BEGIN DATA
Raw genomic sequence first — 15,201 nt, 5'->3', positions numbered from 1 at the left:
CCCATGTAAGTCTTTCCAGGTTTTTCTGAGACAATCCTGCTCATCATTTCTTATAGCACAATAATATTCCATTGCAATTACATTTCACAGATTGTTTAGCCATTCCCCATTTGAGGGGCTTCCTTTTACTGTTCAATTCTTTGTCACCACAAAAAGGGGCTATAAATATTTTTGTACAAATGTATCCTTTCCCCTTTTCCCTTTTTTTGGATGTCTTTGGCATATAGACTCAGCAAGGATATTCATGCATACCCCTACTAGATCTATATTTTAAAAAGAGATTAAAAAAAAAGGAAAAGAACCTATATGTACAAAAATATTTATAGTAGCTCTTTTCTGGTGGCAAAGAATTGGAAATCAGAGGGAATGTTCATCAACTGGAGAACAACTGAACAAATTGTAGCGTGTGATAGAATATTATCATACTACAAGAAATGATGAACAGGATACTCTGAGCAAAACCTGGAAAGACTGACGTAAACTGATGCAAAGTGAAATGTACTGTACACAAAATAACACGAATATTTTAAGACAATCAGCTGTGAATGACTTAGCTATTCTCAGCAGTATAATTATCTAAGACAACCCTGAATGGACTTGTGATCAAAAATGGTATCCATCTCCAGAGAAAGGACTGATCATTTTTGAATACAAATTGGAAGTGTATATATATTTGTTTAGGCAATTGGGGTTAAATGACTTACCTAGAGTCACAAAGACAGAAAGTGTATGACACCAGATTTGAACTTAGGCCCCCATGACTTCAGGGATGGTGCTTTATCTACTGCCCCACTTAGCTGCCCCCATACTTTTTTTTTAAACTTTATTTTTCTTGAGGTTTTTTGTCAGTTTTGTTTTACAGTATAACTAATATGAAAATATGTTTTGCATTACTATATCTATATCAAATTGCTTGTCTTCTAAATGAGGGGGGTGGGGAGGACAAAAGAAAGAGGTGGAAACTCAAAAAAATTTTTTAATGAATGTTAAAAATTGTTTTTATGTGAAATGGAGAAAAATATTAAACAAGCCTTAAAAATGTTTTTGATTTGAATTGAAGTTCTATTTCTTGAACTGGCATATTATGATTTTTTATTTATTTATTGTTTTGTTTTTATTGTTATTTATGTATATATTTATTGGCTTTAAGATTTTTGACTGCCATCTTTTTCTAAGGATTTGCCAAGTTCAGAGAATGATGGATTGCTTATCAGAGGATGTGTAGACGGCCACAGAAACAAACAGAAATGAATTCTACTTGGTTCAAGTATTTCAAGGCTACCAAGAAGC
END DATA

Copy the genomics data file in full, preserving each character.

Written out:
Raw genomic sequence first — 15,201 nt, 5'->3', positions numbered from 1 at the left:
CCCATGTAAGTCTTTCCAGGTTTTTCTGAGACAATCCTGCTCATCATTTCTTATAGCACAATAATATTCCATTGCAATTACATTTCACAGATTGTTTAGCCATTCCCCATTTGAGGGGCTTCCTTTTACTGTTCAATTCTTTGTCACCACAAAAAGGGGCTATAAATATTTTTGTACAAATGTATCCTTTCCCCTTTTCCCTTTTTTTGGATGTCTTTGGCATATAGACTCAGCAAGGATATTCATGCATACCCCTACTAGATCTATATTTTAAAAAGAGATTAAAAAAAAAGGAAAAGAACCTATATGTACAAAAATATTTATAGTAGCTCTTTTCTGGTGGCAAAGAATTGGAAATCAGAGGGAATGTTCATCAACTGGAGAACAACTGAACAAATTGTAGCGTGTGATAGAATATTATCATACTACAAGAAATGATGAACAGGATACTCTGAGCAAAACCTGGAAAGACTGACGTAAACTGATGCAAAGTGAAATGTACTGTACACAAAATAACACGAATATTTTAAGACAATCAGCTGTGAATGACTTAGCTATTCTCAGCAGTATAATTATCTAAGACAACCCTGAATGGACTTGTGATCAAAAATGGTATCCATCTCCAGAGAAAGGACTGATCATTTTTGAATACAAATTGGAAGTGTATATATATTTGTTTAGGCAATTGGGGTTAAATGACTTACCTAGAGTCACAAAGACAGAAAGTGTATGACACCAGATTTGAACTTAGGCCCCCATGACTTCAGGGATGGTGCTTTATCTACTGCCCCACTTAGCTGCCCCCATACTTTTTTTTTAAACTTTATTTTTCTTGAGGTTTTTTGTCAGTTTTGTTTTACAGTATAACTAATATGAAAATATGTTTTGCATTACTATATCTATATCAAATTGCTTGTCTTCTAAATGAGGGGGGTGGGGAGGACAAAAGAAAGAGGTGGAAACTCAAAAAAATTTTTTAATGAATGTTAAAAATTGTTTTTATGTGAAATGGAGAAAAATATTAAACAAGCCTTAAAAATGTTTTTGATTTGAATTGAAGTTCTATTTCTTGAACTGGCATATTATGATTTTTTATTTATTTATTGTTTTGTTTTTATTGTTATTTATGTATATATTTATTGGCTTTAAGATTTTTGACTGCCATCTTTTTCTAAGGATTTGCCAAGTTCAGAGAATGATGGATTGCTTATCAGAGGATGTGTAGACGGCCACAGAAACAAACAGAAATGAATTCTACTTGGTTCAAGTATTTCAAGGCTACCAAGAAGC